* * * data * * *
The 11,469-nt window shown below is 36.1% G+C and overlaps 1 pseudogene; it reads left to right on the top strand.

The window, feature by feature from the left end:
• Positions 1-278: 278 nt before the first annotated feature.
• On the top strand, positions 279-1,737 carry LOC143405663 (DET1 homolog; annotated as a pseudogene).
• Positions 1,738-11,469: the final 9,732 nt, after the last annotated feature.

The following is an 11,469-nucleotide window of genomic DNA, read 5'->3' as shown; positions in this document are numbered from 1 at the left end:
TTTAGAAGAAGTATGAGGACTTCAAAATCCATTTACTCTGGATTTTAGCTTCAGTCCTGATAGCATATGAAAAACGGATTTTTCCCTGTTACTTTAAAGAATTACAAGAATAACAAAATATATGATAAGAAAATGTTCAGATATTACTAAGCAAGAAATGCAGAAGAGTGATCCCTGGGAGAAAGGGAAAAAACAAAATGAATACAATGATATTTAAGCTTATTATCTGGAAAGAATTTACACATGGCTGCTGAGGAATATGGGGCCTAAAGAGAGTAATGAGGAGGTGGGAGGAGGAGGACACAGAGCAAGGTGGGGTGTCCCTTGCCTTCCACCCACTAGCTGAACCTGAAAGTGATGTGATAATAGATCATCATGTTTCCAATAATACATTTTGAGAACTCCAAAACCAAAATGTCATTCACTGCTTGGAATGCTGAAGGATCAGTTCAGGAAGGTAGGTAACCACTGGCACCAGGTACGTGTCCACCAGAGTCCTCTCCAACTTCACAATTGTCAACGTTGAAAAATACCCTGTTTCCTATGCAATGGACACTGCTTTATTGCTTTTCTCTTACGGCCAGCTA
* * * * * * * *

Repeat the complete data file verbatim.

The 11,469-nt window shown below is 36.1% G+C and overlaps 1 pseudogene; it reads left to right on the top strand.

The window, feature by feature from the left end:
• Positions 1-278: 278 nt before the first annotated feature.
• On the top strand, positions 279-1,737 carry LOC143405663 (DET1 homolog; annotated as a pseudogene).
• Positions 1,738-11,469: the final 9,732 nt, after the last annotated feature.

The following is an 11,469-nucleotide window of genomic DNA, read 5'->3' as shown; positions in this document are numbered from 1 at the left end:
TTTAGAAGAAGTATGAGGACTTCAAAATCCATTTACTCTGGATTTTAGCTTCAGTCCTGATAGCATATGAAAAACGGATTTTTCCCTGTTACTTTAAAGAATTACAAGAATAACAAAATATATGATAAGAAAATGTTCAGATATTACTAAGCAAGAAATGCAGAAGAGTGATCCCTGGGAGAAAGGGAAAAAACAAAATGAATACAATGATATTTAAGCTTATTATCTGGAAAGAATTTACACATGGCTGCTGAGGAATATGGGGCCTAAAGAGAGTAATGAGGAGGTGGGAGGAGGAGGACACAGAGCAAGGTGGGGTGTCCCTTGCCTTCCACCCACTAGCTGAACCTGAAAGTGATGTGATAATAGATCATCATGTTTCCAATAATACATTTTGAGAACTCCAAAACCAAAATGTCATTCACTGCTTGGAATGCTGAAGGATCAGTTCAGGAAGGTAGGTAACCACTGGCACCAGGTACGTGTCCACCAGAGTCCTCTCCAACTTCACAATTGTCAACGTTGAAAAATACCCTGTTTCCTATGCAATGGACACTGCTTTATTGCTTTTCTCTTACGGCCAGCTA